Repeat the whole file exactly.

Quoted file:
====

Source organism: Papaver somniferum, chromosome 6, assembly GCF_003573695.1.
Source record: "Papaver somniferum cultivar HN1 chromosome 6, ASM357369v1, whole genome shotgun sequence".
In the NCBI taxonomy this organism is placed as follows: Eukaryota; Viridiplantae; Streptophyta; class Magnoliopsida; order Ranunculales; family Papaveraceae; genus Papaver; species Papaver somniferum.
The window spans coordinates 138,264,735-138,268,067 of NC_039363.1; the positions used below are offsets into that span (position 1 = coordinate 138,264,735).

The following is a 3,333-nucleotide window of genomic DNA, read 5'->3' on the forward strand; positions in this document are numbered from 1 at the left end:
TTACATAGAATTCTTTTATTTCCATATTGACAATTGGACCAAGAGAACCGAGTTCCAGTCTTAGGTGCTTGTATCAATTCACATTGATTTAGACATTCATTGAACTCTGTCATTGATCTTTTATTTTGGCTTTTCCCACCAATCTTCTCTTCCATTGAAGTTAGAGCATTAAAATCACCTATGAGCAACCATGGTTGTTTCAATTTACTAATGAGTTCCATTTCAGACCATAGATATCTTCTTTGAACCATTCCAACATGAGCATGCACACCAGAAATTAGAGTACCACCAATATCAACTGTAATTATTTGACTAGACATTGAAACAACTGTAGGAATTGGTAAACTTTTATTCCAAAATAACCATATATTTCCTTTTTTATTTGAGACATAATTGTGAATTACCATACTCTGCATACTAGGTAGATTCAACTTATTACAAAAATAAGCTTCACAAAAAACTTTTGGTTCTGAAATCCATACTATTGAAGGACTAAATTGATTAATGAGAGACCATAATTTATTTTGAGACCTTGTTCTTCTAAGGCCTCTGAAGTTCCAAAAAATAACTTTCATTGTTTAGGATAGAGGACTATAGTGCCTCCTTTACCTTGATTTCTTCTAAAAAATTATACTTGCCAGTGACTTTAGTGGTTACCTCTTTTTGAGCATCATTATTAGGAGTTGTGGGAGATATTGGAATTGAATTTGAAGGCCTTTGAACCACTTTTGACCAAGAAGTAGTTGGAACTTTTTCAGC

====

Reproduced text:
Source organism: Papaver somniferum, chromosome 6, assembly GCF_003573695.1.
Source record: "Papaver somniferum cultivar HN1 chromosome 6, ASM357369v1, whole genome shotgun sequence".
In the NCBI taxonomy this organism is placed as follows: Eukaryota; Viridiplantae; Streptophyta; class Magnoliopsida; order Ranunculales; family Papaveraceae; genus Papaver; species Papaver somniferum.
The window spans coordinates 138,264,735-138,268,067 of NC_039363.1; the positions used below are offsets into that span (position 1 = coordinate 138,264,735).

The following is a 3,333-nucleotide window of genomic DNA, read 5'->3' on the forward strand; positions in this document are numbered from 1 at the left end:
TTACATAGAATTCTTTTATTTCCATATTGACAATTGGACCAAGAGAACCGAGTTCCAGTCTTAGGTGCTTGTATCAATTCACATTGATTTAGACATTCATTGAACTCTGTCATTGATCTTTTATTTTGGCTTTTCCCACCAATCTTCTCTTCCATTGAAGTTAGAGCATTAAAATCACCTATGAGCAACCATGGTTGTTTCAATTTACTAATGAGTTCCATTTCAGACCATAGATATCTTCTTTGAACCATTCCAACATGAGCATGCACACCAGAAATTAGAGTACCACCAATATCAACTGTAATTATTTGACTAGACATTGAAACAACTGTAGGAATTGGTAAACTTTTATTCCAAAATAACCATATATTTCCTTTTTTATTTGAGACATAATTGTGAATTACCATACTCTGCATACTAGGTAGATTCAACTTATTACAAAAATAAGCTTCACAAAAAACTTTTGGTTCTGAAATCCATACTATTGAAGGACTAAATTGATTAATGAGAGACCATAATTTATTTTGAGACCTTGTTCTTCTAAGGCCTCTGAAGTTCCAAAAAATAACTTTCATTGTTTAGGATAGAGGACTATAGTGCCTCCTTTACCTTGATTTCTTCTAAAAAATTATACTTGCCAGTGACTTTAGTGGTTACCTCTTTTTGAGCATCATTATTAGGAGTTGTGGGAGATATTGGAATTGAATTTGAAGGCCTTTGAACCACTTTTGACCAAGAAGTAGTTGGAACTTTTTCAGC